Community solar projects generate clean energy offsite that feeds into the pre-existing utility grid. The electricity produced can then be shared with customers like you in the community without requiring any installations on your home. Each month, you simply receive credit for your share of the project on your utility bill. With traditional rooftop solar, panels are installed on your roof.
No! The solar panels that are generating your energy will be located off site so that nothing needs to be installed on your home. The solar energy generated is put on the existing grid and you keep receiving electricity from your regular utility.
No, as we believe that choosing clean energy should not cost any extra than you're currently paying. Most of the offers you see will be about the same price as the utility, and some of them may provide a discount that could save you money. There may also be some offers that have a locked-in rate starting out below the utility, but cannot be guaranteed to always be so.
The utility will keep providing electricity to all subscribers, so your household maintains the same dependability of power regardless of solar availability.
The size of the residential block will depend on the amount of electricity your house or apartment uses. The more electricity you consume, the larger the block.
There’s no way to get solar power from a project directly to your house without attaching a wire from the project to your house. But the way community solar works, you have essentially the same impact as if you had the solar on your own roof. The solar power you are purchasing goes to the utility, who then gives you credit directly on your bill. The more community solar we sell, the less polluting energy the utility needs to buy. In other words, every unit of electricity a community solar project produces means one less unit of dirty energy on our grid.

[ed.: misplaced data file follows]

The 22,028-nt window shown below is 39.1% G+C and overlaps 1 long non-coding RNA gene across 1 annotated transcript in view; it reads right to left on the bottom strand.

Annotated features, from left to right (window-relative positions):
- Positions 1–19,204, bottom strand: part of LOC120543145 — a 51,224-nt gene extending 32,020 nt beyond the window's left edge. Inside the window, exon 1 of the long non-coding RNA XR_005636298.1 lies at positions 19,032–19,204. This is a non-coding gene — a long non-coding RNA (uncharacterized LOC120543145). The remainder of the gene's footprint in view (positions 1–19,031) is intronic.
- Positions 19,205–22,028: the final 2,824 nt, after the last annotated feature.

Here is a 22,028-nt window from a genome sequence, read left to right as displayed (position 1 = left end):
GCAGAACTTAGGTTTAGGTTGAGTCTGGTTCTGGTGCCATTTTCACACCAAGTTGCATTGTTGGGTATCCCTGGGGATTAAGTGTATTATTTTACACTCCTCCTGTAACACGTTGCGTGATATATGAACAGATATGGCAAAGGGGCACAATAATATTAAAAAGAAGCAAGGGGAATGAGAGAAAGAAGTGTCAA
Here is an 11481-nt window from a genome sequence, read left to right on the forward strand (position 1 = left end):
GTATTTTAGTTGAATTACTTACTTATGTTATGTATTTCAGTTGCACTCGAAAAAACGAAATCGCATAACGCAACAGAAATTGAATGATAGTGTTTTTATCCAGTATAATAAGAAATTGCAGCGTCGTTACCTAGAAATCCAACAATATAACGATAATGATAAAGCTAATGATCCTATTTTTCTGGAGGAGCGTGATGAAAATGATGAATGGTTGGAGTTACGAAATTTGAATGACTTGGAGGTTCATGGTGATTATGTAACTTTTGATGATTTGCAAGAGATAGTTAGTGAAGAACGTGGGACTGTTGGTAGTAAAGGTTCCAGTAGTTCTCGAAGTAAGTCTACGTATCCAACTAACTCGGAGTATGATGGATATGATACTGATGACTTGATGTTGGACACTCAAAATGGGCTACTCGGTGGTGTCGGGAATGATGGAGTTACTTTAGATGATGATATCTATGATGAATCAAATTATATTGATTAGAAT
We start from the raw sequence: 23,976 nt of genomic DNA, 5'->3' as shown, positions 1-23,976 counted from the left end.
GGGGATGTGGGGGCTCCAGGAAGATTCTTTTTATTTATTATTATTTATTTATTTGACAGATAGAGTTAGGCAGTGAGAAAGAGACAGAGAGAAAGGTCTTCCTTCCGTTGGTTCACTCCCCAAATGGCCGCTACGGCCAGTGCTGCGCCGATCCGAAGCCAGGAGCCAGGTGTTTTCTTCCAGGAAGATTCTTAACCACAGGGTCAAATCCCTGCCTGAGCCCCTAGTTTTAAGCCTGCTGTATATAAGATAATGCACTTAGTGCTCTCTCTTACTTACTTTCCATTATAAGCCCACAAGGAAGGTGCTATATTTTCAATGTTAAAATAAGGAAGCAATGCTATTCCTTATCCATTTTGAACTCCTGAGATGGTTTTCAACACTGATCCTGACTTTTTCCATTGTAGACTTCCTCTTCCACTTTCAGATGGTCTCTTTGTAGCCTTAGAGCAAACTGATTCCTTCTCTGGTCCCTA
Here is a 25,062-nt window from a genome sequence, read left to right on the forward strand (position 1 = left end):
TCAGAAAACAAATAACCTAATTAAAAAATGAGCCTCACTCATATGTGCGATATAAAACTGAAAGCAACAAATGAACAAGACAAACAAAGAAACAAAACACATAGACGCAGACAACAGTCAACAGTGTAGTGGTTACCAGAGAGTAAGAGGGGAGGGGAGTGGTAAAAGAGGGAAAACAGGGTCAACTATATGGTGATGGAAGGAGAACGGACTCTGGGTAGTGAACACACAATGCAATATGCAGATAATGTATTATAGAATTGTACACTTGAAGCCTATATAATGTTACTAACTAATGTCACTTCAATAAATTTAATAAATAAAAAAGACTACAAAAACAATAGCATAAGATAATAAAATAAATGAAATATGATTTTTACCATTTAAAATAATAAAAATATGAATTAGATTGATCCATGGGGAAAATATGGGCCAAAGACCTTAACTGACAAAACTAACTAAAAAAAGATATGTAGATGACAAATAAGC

We’re so glad you asked! We are different in a bunch of ways. First of all, we are your local champion, protecting your rights as a customer. We are the first, and hopefully only, call you need to make if there are ever any issues with your account or other problems that need resolution. To us, you’re not just a customer, but a valued member of our community. Second, our mission is to include everyone in solar, so we support low-income members of our community every time you purchase from us. This means that when you choose Neighborhood Sun, you not only improve our environment, but also improve our community. This is one of the many ways we’re trying to put the “community” back into community solar. Third, we’re local. Really local. We’re based in Maryland, and our CEO has lived here for decades. If you want to keep your dollars local and support one of your neighbors, you can’t get much better than Neighborhood Sun. Finally, we walk the walk. There’s not a single company out there in the community solar space more committed to running our business as a vehicle to change the planet. Our founders have been working to make our corner of the world cleaner and greener for close to two decades.